My second doula birth was a powerful learning experience. The mom had a common variation of labor: a baby in posterior position. As is often the case with this variation, her labor was long. Really long. At one point, she went 7 hours, only dilating from 6-7cm; I would not have blamed her for a minute if she had opted for an epidural or decided to augment her labor, but she persisted in her goal for an unmedicated birth. Despite being tired, there were no signs of distress with the baby and she continued her labor. Eventually, the baby was born with no complications. By the time she was born, that baby had rotated around 270 degrees through her mom's position changes and was born normally (after that very long labor).
Source: Kimberly Mitchell Photography
At about the same time, a friend had an induction and epidural. Her baby was also posterior, but since she was immobile, he was not able to turn as well during labor. The doctor attempted to reach up and manually turn the baby. He also used forceps to deliver and it was a very traumatic birth, which came close to ending in cesarean. When I contrasted those two experiences, it was a powerful illustration of how our bodies really do work and give us the best outcomes if we trust them to do their job. Some doctors would have been quick to label the first example as a “dysfunctional” labor, but it is clear that her labor functioned just fine; it actually worked more effectively because of not taking the more common interventive approach of modern maternity care.
Because of my background in linguistics, I find it fascinating to observe how empowering (or disempowering) our language can be. When I work with women, I try to help them recognize that they do have choices, if they want them. When we talk to a midwife or doctor, instead of saying, “am I allowed to birth in an upright position?” we can say, “I have been researching the benefits of giving birth in an upright position. Would you be comfortable supporting me in that?” You are not asking for permission; you are asking how your provider feels about an option you are considering. Maybe he/she will think it's a great idea, maybe he/she will be uncomfortable with it. If that is the case then the power is yours to decide how important it is to you and if you would want to compromise or change providers. The idea is that women counsel with their providers to assist them in making choices, not make the providers decide for them. Instead of asking, “what should I do?” we can ask “what are my options?”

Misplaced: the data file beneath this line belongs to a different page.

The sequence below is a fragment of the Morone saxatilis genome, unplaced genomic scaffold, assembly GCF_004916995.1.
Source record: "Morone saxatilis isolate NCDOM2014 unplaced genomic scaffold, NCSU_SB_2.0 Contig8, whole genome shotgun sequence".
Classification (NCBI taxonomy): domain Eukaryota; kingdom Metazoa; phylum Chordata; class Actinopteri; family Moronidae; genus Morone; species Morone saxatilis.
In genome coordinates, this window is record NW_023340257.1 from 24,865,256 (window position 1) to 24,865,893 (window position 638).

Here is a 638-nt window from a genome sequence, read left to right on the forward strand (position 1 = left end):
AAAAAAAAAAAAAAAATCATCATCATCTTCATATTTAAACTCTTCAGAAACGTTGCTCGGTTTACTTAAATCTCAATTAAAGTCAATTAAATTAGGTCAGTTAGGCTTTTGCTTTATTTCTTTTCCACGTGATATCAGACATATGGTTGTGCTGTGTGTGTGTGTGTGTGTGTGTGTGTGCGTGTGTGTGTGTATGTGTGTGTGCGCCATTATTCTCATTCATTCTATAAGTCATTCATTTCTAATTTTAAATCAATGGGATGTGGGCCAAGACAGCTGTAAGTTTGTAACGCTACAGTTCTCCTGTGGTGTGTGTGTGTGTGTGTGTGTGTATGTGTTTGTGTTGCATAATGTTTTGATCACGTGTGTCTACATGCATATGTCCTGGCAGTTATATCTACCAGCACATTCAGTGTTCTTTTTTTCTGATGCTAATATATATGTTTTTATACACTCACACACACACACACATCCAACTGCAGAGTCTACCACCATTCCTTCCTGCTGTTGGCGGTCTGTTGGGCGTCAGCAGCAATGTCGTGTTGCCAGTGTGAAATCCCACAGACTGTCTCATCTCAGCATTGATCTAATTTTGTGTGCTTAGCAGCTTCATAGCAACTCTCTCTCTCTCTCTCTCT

Used by permission: Kimberly Mitchell
My goal is not to teach women to disobey doctor's orders or refuse all medical treatment. In some cases it is life-saving and necessary. But I do want to help women to find providers they can truly trust and communicate with them in a way that will help enhance their care, so that if interventions are chosen, they can own those choices.
When I look back on my own three birth experiences, I made different choices with each one, based on my circumstances and knowledge at the time, but they were each empowering and wonderful experiences for me. In part, because I had people who believed in me, and respected my choices. I now have the privilege of helping other women find the way to their own best births. That's what Birth Smart is about — providing women with knowledge, tools, encouragement, and support. My message to women everywhere is simply, “I believe in you”.
Was the birth of your children as you had envisioned it you would be?
What about the birth of your dreams?
Are you doing professionally what you studied to do? If not, how does what you studied in school enhance your chosen career?
You may also enjoy Dr. Debra Bingham's Taking Birth Back.